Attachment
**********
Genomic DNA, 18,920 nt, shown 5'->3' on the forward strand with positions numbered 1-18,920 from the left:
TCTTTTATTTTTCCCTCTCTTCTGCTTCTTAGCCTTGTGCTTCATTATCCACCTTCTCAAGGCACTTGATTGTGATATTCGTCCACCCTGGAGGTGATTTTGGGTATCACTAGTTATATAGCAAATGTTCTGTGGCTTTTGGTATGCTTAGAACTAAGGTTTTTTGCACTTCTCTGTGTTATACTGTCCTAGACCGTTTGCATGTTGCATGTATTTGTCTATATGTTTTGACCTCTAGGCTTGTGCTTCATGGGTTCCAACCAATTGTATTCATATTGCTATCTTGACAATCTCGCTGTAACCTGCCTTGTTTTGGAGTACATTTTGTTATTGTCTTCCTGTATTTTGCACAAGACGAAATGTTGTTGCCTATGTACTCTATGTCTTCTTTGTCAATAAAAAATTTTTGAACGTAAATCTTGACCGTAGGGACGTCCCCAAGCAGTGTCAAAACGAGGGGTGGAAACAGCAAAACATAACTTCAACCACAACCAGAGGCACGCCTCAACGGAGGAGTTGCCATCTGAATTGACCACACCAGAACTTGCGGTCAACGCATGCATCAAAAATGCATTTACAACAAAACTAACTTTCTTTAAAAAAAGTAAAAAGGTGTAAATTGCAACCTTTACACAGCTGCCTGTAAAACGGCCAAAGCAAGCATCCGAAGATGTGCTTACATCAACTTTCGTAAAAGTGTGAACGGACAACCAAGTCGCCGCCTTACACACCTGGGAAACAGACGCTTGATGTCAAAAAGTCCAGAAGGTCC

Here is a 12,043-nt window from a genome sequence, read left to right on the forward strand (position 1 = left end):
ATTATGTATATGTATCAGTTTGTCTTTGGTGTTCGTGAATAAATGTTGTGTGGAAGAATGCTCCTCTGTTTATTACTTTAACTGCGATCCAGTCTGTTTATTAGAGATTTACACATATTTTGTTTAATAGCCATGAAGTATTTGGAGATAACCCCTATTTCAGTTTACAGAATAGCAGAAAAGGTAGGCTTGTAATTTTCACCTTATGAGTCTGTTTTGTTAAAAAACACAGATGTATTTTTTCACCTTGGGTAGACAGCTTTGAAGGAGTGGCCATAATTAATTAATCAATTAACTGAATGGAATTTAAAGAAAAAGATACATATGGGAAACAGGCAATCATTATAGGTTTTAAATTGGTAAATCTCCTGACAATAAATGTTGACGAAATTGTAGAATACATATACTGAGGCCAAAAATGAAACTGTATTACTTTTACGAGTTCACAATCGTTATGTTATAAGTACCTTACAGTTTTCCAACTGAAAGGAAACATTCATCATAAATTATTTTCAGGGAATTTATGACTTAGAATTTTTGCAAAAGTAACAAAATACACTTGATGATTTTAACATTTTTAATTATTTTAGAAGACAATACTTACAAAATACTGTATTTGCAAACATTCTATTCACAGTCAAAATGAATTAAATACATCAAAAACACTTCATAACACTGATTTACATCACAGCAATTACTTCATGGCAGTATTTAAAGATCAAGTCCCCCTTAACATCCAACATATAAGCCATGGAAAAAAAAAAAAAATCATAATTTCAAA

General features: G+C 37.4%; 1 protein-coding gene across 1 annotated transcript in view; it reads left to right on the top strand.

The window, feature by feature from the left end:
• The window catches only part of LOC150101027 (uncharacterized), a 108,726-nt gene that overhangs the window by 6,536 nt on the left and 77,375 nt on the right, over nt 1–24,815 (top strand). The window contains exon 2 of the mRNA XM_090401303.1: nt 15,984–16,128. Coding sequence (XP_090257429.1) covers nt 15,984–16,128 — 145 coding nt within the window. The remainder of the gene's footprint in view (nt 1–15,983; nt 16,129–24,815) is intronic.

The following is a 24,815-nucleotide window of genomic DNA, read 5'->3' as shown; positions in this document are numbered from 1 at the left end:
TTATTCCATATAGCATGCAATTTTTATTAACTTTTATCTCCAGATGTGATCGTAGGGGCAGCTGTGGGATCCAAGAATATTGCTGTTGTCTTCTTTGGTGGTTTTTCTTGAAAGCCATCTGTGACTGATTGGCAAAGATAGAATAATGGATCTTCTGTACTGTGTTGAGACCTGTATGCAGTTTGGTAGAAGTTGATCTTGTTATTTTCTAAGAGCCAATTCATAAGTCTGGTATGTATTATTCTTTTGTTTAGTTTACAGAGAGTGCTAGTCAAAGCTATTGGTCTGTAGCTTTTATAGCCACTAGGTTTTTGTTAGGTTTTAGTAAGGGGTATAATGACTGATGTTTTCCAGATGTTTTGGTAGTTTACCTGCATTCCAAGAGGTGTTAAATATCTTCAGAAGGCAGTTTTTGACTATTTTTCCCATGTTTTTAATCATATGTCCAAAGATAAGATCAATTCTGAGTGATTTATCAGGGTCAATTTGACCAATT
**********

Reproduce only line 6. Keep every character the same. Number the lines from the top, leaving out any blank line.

The window, feature by feature from the left end: